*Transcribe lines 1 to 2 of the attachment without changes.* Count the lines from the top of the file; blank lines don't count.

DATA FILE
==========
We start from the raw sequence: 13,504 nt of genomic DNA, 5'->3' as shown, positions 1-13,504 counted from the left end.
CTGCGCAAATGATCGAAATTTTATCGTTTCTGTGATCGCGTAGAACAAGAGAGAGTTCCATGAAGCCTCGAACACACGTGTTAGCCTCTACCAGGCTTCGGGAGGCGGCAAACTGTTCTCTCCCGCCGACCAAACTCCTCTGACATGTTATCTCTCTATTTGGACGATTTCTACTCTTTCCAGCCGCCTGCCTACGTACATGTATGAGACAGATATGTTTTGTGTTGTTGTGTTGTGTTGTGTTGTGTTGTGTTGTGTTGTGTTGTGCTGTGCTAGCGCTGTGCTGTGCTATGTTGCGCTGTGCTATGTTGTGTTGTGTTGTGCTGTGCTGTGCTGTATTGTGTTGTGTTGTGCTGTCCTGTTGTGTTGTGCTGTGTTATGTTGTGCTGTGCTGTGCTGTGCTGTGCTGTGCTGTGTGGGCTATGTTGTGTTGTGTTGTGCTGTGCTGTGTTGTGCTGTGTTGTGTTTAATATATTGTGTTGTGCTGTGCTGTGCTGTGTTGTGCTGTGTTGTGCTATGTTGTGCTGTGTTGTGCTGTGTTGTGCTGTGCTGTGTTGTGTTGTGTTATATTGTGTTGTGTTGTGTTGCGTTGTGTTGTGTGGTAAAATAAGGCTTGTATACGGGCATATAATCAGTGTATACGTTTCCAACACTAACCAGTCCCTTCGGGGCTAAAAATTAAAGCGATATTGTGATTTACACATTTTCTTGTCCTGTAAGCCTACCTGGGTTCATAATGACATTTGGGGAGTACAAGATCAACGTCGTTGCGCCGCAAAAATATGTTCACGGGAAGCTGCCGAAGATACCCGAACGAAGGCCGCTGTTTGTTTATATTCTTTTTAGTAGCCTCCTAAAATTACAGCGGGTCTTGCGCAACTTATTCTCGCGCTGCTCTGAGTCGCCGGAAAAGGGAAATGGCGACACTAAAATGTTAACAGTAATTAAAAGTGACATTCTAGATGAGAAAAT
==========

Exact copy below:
We start from the raw sequence: 13,504 nt of genomic DNA, 5'->3' as shown, positions 1-13,504 counted from the left end.
CTGCGCAAATGATCGAAATTTTATCGTTTCTGTGATCGCGTAGAACAAGAGAGAGTTCCATGAAGCCTCGAACACACGTGTTAGCCTCTACCAGGCTTCGGGAGGCGGCAAACTGTTCTCTCCCGCCGACCAAACTCCTCTGACATGTTATCTCTCTATTTGGACGATTTCTACTCTTTCCAGCCGCCTGCCTACGTACATGTATGAGACAGATATGTTTTGTGTTGTTGTGTTGTGTTGTGTTGTGTTGTGTTGTGTTGTGTTGTGCTGTGCTAGCGCTGTGCTGTGCTATGTTGCGCTGTGCTATGTTGTGTTGTGTTGTGCTGTGCTGTGCTGTATTGTGTTGTGTTGTGCTGTCCTGTTGTGTTGTGCTGTGTTATGTTGTGCTGTGCTGTGCTGTGCTGTGCTGTGCTGTGTGGGCTATGTTGTGTTGTGTTGTGCTGTGCTGTGTTGTGCTGTGTTGTGTTTAATATATTGTGTTGTGCTGTGCTGTGCTGTGTTGTGCTGTGTTGTGCTATGTTGTGCTGTGTTGTGCTGTGTTGTGCTGTGCTGTGTTGTGTTGTGTTATATTGTGTTGTGTTGTGTTGCGTTGTGTTGTGTGGTAAAATAAGGCTTGTATACGGGCATATAATCAGTGTATACGTTTCCAACACTAACCAGTCCCTTCGGGGCTAAAAATTAAAGCGATATTGTGATTTACACATTTTCTTGTCCTGTAAGCCTACCTGGGTTCATAATGACATTTGGGGAGTACAAGATCAACGTCGTTGCGCCGCAAAAATATGTTCACGGGAAGCTGCCGAAGATACCCGAACGAAGGCCGCTGTTTGTTTATATTCTTTTTAGTAGCCTCCTAAAATTACAGCGGGTCTTGCGCAACTTATTCTCGCGCTGCTCTGAGTCGCCGGAAAAGGGAAATGGCGACACTAAAATGTTAACAGTAATTAAAAGTGACATTCTAGATGAGAAAAT